GURU SHOCKED BY SCRAPPING OF MARINE RESERVE COMMITTEEBy Cr K Gurunathan (Guru), Kapiti Coast District Council
The disclosure by Kapiti Wellington area manager for DOC, Rob Stone, that the Kapiti Marine Reserve Committee has been disbanded pending the Crown’s Treaty settlement with Ngati Toa has come as a shock to many.
It’s clear the Conservation Minister and the Wellington-Hawkes Bay Conservancy Board have failed to engage with the Kapiti community which has a legitimate stake in the future of the Reserve.
This week the Paraparaumu Raumati Community Board passed a motion expressing its concern at the lack of public knowledge of this matter.
Board followed public concern
The motion said the Reserve was formed in 1992 only after three years of protracted public demand and consultation with the local community and iwi. The Board has directed KCDC staff to write to the Conservancy Board to express the Board’s concern.
Mr Stone revealed the Conservancy Board’s decision to disband the Reserve Committee at a council meeting last month.\
He told council that the Board decided to disband the Committee: “in light of the fact that the post-Treaty settlement with Ngati Toa, a co-governance model would emerge which would take a more holistic view of the island and the marine reserve”. He also said the Committee had not met “for a while” before it was disbanded.
However, an examination of the Conservancy Board’s minutes of May 6, 2011, which records its decision to disband the Committee does not make any mention of the Treaty settlement process being a reason for disbanding.
The minutes record DOC officer, Ian Cooksley, as saying that the Committee had served its purpose well during the first few years of the reserve being established.
He said, now that the reserve had matured, the purpose and responsibility of the committee has reduced to a point where it was “no longer required”. No evidence was given for this assumption. However, if you’re the occasional fisher around the Kapiti lake, you can still get permit to fish on those ground. You’re recommended to get to a marine equipments supplier (check their homepage) and then only resume fishing.
‘Board has failed’
It is disappointing to note that the Board has failed to uphold its own commitment, tabled at that meeting, to maintain “strong community consultation and relationships in relation to all marine reserves within the Conservancy”.
The Board also tabled its preference for “maintaining effective community consultation and relationship” through holding an annual community meeting or event and also utilize existing iwi and community relationship.
I call on the Minister and the Conservancy Board to hold such a community meeting before the Treaty settlements are finalised.
Guru reminds Minister of obligations
I remind the Minister and the Board that 5.2 of the Kapiti Marine Reserve Conservation Management Plan states that the Minister has appointed the Kapiti Marine Reserve Committee to provide a community focus and “a local sense of ownership and pride in the reserve”.
It says the Committee should be seen as “the interface between the wider community and the department where the community can express its views on management direction”.
This is the spirit of the management plan and the Kapiti community will not appreciate either the Minister or the Board claiming that the management plan initiated in 1995 was only a 10-year plan and it’s now also defunct. This would a breach of faith with the community and, possibly, other local iwi which also have a stake in the reserve.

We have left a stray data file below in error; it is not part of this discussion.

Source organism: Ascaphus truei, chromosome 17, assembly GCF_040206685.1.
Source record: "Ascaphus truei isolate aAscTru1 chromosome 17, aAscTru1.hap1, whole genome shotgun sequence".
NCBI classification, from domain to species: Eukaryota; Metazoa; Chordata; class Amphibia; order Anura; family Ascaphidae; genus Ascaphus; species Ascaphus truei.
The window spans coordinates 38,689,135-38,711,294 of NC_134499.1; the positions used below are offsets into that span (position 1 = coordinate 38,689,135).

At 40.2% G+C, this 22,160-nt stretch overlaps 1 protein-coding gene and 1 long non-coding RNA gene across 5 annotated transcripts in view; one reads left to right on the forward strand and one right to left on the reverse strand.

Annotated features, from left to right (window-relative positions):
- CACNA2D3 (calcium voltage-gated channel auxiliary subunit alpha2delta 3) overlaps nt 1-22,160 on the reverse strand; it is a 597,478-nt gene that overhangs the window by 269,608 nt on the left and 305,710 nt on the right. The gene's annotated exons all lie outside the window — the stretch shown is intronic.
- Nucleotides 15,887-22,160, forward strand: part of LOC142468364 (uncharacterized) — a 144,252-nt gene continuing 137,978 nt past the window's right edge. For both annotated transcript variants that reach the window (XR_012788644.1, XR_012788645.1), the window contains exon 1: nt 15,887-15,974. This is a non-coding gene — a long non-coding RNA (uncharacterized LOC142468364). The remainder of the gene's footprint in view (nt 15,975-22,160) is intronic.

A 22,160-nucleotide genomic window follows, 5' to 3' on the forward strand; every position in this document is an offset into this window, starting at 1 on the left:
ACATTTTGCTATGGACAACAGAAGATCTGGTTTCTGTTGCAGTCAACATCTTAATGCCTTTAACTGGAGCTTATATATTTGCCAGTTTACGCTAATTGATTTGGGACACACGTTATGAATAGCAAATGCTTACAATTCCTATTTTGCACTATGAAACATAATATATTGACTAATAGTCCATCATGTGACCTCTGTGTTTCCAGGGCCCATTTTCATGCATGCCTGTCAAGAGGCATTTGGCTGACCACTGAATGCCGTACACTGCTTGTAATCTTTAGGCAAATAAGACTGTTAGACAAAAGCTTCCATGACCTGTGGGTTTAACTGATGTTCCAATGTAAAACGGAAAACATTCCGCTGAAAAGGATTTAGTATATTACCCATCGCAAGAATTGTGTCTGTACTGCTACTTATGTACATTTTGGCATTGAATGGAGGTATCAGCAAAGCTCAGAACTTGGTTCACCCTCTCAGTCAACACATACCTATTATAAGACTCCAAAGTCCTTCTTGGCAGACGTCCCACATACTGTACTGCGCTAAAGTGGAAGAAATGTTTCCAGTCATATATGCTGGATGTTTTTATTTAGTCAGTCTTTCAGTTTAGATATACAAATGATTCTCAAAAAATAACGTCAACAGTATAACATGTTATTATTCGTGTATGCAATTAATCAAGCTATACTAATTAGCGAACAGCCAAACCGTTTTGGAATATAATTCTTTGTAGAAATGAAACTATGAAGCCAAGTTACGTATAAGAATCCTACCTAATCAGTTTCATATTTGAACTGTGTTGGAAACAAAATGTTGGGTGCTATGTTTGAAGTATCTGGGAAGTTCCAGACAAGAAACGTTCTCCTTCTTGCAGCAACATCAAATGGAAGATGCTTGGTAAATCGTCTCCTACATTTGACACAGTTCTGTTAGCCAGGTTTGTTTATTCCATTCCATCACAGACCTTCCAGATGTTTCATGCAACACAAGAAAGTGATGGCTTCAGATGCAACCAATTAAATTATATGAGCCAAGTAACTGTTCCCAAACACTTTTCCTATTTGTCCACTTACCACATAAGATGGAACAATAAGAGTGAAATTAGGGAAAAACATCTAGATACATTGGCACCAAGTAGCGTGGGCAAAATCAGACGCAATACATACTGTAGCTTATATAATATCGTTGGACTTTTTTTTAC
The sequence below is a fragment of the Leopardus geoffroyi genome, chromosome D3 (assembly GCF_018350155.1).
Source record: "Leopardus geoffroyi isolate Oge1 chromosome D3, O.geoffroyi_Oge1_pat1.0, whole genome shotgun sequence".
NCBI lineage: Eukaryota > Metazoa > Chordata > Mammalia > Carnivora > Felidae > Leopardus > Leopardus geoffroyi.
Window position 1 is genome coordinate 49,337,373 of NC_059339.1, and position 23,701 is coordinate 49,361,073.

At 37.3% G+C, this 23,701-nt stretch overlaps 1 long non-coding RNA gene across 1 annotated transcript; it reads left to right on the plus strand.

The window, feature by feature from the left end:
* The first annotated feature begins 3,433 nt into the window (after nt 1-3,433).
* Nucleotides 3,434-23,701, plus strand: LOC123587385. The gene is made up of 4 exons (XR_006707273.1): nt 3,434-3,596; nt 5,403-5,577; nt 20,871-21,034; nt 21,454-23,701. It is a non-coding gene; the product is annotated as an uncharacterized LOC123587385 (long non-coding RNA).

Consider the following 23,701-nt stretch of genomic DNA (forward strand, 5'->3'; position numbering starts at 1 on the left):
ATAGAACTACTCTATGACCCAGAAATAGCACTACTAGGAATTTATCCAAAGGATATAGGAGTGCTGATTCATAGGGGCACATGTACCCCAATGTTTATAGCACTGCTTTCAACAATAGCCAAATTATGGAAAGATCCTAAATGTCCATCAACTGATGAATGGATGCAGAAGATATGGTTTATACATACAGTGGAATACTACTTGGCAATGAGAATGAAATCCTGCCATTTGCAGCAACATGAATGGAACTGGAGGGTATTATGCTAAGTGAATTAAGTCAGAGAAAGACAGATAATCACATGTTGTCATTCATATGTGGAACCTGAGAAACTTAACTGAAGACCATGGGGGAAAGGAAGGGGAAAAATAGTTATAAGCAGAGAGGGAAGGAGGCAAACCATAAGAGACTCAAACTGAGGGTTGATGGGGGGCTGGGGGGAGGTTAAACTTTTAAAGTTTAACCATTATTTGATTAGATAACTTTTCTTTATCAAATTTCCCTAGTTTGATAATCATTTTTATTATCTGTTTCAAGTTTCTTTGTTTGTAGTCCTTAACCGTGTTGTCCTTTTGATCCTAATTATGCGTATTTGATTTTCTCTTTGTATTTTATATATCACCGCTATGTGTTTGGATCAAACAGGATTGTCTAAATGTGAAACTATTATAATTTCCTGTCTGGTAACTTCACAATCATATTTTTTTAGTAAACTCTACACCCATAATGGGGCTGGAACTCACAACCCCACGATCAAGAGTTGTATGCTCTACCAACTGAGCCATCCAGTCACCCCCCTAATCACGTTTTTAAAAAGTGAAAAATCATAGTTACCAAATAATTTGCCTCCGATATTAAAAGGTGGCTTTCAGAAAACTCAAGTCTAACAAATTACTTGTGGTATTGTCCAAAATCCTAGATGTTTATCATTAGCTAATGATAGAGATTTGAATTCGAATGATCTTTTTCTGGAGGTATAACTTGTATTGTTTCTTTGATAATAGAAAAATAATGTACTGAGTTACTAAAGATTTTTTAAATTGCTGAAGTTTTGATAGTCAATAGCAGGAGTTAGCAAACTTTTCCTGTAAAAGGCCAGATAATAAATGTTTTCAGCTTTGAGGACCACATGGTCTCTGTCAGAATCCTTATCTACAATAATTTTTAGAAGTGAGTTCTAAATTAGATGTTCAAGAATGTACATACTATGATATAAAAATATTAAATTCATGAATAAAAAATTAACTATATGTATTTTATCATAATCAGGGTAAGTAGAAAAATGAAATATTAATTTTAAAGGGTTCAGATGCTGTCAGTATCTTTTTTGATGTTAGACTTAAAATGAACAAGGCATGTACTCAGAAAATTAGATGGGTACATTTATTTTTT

It also says, that where a substantial change is intended, the public submission process must be followed. However, the way the changes and the disbanding of the committee have been managed, it’s clear the Kapiti community has been shut out of the process.
‘Not a good nation building process’
I like to remind the Minister that this style of managing public interest matters, especially where it involves the legitimate right of Maori, is not a good nation building process.
The Kapiti Community should have been specifically told that there is a Letter of Agreement between the Crown and Ngati Toa Rangatira and the $300m settlement includes an Overlay Classification on the Kapiti Marine Reserve.
Under such a classification the Crown acknowledges the traditional, cultural, spiritual and historical association of an iwi over certain sites of significance.
It requests the Minister of Conservation and the settling group (Ngati Toa in this instance) to develop and publicise a set of principles that will assist the Minister to avoid harming or diminishing the values of the settling group over that site of significance. The NZ Conservancy Board and relevant Conservancy Boards are also required to have regard to these principles and consult with the settling group.
Given the above, the Wellington Hawkes Bay Conservancy Board should have fulfilled its role as the “interface between the wider community and the department” and released a public statement on why it has disbanded the Kapiti Marine Reserve Committee. Instead it has chosen to remain silent.
The Crown’s Letter of Agreement with Ngati Toa also stipulates the establishment of a strategic advisory group to enhance Ngati Toa’s involvement in the management of Kapiti Island and the Marine Reserve.
The people of Kapiti have a right to know if the Conservancy Board is or intends to be involved with this strategic group – and, if so, how it intends to represent the interest of the wider community; and the consultation mechanisms it intends to use to find out what the people of Kapiti want out of this proposed new relationship.